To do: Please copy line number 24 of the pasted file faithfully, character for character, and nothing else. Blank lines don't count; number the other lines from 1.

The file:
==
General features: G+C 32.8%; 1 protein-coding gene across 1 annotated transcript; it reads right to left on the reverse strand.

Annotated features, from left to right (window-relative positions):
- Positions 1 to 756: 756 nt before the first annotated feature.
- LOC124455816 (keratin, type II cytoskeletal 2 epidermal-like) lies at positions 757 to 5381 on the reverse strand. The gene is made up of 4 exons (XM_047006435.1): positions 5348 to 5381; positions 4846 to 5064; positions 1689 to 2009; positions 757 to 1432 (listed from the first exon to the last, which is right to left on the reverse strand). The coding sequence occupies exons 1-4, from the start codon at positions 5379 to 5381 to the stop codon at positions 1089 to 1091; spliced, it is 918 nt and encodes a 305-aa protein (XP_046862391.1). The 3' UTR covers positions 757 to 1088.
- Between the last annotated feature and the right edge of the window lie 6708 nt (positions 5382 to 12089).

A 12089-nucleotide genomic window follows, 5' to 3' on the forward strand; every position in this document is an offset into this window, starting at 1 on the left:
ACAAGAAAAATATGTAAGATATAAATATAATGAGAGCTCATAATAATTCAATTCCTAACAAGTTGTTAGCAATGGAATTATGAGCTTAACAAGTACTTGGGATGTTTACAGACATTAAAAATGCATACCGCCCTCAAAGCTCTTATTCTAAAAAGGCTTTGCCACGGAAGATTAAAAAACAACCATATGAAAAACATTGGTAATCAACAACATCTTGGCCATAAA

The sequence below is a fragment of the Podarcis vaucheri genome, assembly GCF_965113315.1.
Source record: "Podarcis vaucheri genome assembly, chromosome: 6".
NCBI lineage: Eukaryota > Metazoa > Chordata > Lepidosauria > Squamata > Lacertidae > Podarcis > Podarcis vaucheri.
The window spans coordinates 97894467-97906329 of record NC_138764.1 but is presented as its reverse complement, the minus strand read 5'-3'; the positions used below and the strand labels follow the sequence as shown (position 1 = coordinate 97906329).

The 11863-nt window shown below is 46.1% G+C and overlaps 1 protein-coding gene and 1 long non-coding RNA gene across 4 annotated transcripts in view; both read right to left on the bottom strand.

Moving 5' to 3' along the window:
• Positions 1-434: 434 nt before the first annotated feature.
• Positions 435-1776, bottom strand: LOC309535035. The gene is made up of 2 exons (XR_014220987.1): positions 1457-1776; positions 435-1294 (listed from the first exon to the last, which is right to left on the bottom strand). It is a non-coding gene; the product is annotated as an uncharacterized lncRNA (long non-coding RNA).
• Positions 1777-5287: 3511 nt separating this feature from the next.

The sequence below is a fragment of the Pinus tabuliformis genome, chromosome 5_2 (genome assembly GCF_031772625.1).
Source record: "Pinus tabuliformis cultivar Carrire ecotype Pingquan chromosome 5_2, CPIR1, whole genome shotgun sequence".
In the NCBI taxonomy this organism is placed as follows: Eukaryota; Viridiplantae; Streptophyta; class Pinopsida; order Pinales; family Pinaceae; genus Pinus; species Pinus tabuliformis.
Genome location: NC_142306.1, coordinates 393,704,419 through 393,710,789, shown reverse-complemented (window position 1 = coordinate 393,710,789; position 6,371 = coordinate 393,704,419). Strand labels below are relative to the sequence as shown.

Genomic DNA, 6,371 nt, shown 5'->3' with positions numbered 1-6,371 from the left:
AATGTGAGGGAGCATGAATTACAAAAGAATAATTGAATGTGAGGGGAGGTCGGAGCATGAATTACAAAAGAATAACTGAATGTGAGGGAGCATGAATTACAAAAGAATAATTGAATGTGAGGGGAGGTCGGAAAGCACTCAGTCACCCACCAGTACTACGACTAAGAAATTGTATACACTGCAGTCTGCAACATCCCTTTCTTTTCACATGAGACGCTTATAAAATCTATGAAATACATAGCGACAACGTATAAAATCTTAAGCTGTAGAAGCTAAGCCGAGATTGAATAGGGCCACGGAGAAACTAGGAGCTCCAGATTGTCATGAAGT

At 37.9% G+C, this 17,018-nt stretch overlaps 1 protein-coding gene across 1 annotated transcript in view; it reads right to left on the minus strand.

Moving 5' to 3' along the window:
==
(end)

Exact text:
Moving 5' to 3' along the window: